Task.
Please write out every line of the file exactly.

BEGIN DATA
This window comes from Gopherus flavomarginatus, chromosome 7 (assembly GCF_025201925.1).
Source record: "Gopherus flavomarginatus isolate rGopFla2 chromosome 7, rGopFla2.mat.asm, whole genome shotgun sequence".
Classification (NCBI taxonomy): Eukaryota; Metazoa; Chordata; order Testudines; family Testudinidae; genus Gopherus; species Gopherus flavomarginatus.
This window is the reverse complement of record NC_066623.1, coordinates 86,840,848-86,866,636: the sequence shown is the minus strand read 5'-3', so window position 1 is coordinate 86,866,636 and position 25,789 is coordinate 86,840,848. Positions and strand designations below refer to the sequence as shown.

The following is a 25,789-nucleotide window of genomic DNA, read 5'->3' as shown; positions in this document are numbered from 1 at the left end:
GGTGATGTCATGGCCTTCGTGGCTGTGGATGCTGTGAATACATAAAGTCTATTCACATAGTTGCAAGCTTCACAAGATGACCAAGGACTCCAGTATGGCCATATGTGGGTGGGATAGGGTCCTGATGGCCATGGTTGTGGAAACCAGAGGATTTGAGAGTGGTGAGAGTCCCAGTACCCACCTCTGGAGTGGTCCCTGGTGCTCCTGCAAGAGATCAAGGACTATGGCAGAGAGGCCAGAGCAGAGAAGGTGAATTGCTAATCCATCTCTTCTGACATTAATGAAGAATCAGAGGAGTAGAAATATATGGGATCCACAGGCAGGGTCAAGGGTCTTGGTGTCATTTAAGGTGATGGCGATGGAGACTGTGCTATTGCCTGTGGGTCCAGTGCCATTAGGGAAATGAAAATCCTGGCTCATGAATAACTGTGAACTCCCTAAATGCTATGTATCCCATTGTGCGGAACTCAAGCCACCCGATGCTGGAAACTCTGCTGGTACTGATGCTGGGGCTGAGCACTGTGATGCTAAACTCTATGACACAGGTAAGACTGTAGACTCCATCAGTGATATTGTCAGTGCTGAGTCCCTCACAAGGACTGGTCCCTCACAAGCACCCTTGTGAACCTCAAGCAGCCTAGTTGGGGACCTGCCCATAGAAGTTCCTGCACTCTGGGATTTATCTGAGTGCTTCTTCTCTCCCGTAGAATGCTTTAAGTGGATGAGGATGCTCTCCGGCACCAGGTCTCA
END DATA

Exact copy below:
This window comes from Gopherus flavomarginatus, chromosome 7 (assembly GCF_025201925.1).
Source record: "Gopherus flavomarginatus isolate rGopFla2 chromosome 7, rGopFla2.mat.asm, whole genome shotgun sequence".
Classification (NCBI taxonomy): Eukaryota; Metazoa; Chordata; order Testudines; family Testudinidae; genus Gopherus; species Gopherus flavomarginatus.
This window is the reverse complement of record NC_066623.1, coordinates 86,840,848-86,866,636: the sequence shown is the minus strand read 5'-3', so window position 1 is coordinate 86,866,636 and position 25,789 is coordinate 86,840,848. Positions and strand designations below refer to the sequence as shown.

The following is a 25,789-nucleotide window of genomic DNA, read 5'->3' as shown; positions in this document are numbered from 1 at the left end:
GGTGATGTCATGGCCTTCGTGGCTGTGGATGCTGTGAATACATAAAGTCTATTCACATAGTTGCAAGCTTCACAAGATGACCAAGGACTCCAGTATGGCCATATGTGGGTGGGATAGGGTCCTGATGGCCATGGTTGTGGAAACCAGAGGATTTGAGAGTGGTGAGAGTCCCAGTACCCACCTCTGGAGTGGTCCCTGGTGCTCCTGCAAGAGATCAAGGACTATGGCAGAGAGGCCAGAGCAGAGAAGGTGAATTGCTAATCCATCTCTTCTGACATTAATGAAGAATCAGAGGAGTAGAAATATATGGGATCCACAGGCAGGGTCAAGGGTCTTGGTGTCATTTAAGGTGATGGCGATGGAGACTGTGCTATTGCCTGTGGGTCCAGTGCCATTAGGGAAATGAAAATCCTGGCTCATGAATAACTGTGAACTCCCTAAATGCTATGTATCCCATTGTGCGGAACTCAAGCCACCCGATGCTGGAAACTCTGCTGGTACTGATGCTGGGGCTGAGCACTGTGATGCTAAACTCTATGACACAGGTAAGACTGTAGACTCCATCAGTGATATTGTCAGTGCTGAGTCCCTCACAAGGACTGGTCCCTCACAAGCACCCTTGTGAACCTCAAGCAGCCTAGTTGGGGACCTGCCCATAGAAGTTCCTGCACTCTGGGATTTATCTGAGTGCTTCTTCTCTCCCGTAGAATGCTTTAAGTGGATGAGGATGCTCTCCGGCACCAGGTCTCA